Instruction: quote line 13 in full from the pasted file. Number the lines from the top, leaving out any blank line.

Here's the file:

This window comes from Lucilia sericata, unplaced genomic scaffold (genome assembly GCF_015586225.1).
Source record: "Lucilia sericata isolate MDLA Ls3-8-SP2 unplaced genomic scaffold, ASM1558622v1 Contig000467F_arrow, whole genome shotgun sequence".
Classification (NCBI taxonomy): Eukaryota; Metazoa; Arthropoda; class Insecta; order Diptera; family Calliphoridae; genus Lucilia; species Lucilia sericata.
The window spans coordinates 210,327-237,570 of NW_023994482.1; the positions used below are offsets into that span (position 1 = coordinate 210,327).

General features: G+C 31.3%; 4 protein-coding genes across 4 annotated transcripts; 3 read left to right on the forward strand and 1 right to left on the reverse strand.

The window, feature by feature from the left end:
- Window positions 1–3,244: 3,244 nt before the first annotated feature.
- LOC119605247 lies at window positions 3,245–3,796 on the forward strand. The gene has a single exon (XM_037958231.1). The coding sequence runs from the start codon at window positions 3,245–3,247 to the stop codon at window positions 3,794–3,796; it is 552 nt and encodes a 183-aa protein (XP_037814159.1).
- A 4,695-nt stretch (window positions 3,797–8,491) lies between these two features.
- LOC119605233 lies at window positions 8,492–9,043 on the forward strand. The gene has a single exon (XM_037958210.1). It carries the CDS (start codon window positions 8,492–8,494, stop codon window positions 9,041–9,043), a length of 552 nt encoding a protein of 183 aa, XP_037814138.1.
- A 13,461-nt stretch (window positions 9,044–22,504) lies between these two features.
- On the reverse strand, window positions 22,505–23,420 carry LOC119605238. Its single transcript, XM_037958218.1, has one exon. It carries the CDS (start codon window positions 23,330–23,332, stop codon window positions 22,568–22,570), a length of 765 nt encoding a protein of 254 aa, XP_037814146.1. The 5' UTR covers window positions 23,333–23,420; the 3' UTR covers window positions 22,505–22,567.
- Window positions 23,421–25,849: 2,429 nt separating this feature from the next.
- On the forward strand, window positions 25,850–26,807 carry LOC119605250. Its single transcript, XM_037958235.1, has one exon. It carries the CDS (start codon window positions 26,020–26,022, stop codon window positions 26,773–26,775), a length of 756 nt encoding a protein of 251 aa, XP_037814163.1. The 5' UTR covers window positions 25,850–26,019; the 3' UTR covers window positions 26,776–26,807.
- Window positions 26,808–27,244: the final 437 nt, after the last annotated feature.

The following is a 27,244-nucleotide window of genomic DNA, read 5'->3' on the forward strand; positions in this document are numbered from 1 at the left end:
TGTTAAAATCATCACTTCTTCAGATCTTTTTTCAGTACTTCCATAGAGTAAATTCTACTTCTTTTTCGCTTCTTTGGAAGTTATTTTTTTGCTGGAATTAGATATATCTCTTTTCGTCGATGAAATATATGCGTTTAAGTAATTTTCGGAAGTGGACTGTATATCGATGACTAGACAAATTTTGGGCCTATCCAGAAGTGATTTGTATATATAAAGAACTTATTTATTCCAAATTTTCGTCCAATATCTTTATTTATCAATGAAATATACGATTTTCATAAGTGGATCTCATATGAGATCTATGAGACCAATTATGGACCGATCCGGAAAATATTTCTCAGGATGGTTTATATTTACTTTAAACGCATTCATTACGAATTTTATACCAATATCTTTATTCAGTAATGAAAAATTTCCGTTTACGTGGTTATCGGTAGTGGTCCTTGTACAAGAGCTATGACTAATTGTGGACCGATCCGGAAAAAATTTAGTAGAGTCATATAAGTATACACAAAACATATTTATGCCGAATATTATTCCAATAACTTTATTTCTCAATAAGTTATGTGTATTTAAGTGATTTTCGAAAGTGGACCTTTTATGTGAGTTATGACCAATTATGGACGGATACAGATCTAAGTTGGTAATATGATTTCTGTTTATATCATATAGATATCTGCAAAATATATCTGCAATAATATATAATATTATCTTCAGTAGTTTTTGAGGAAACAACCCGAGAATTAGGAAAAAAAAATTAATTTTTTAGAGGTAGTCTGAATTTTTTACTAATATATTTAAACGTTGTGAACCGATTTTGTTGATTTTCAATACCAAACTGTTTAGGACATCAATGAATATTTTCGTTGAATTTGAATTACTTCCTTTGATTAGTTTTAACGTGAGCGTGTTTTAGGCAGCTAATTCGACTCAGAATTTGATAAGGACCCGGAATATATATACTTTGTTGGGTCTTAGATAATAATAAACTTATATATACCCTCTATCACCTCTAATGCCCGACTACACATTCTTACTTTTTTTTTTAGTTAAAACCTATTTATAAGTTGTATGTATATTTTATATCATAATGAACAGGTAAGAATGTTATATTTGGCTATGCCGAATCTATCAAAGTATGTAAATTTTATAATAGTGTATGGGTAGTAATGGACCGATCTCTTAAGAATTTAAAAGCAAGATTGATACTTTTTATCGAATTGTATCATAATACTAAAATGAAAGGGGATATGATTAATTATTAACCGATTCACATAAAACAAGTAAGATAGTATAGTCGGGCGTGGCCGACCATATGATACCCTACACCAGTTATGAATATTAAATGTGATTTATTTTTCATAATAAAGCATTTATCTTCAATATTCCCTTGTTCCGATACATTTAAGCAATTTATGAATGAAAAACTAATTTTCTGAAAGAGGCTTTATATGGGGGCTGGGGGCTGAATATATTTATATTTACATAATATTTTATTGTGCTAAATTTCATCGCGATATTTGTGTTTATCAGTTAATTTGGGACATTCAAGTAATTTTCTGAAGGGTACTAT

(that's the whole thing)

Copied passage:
- Window positions 23,421–25,849: 2,429 nt separating this feature from the next.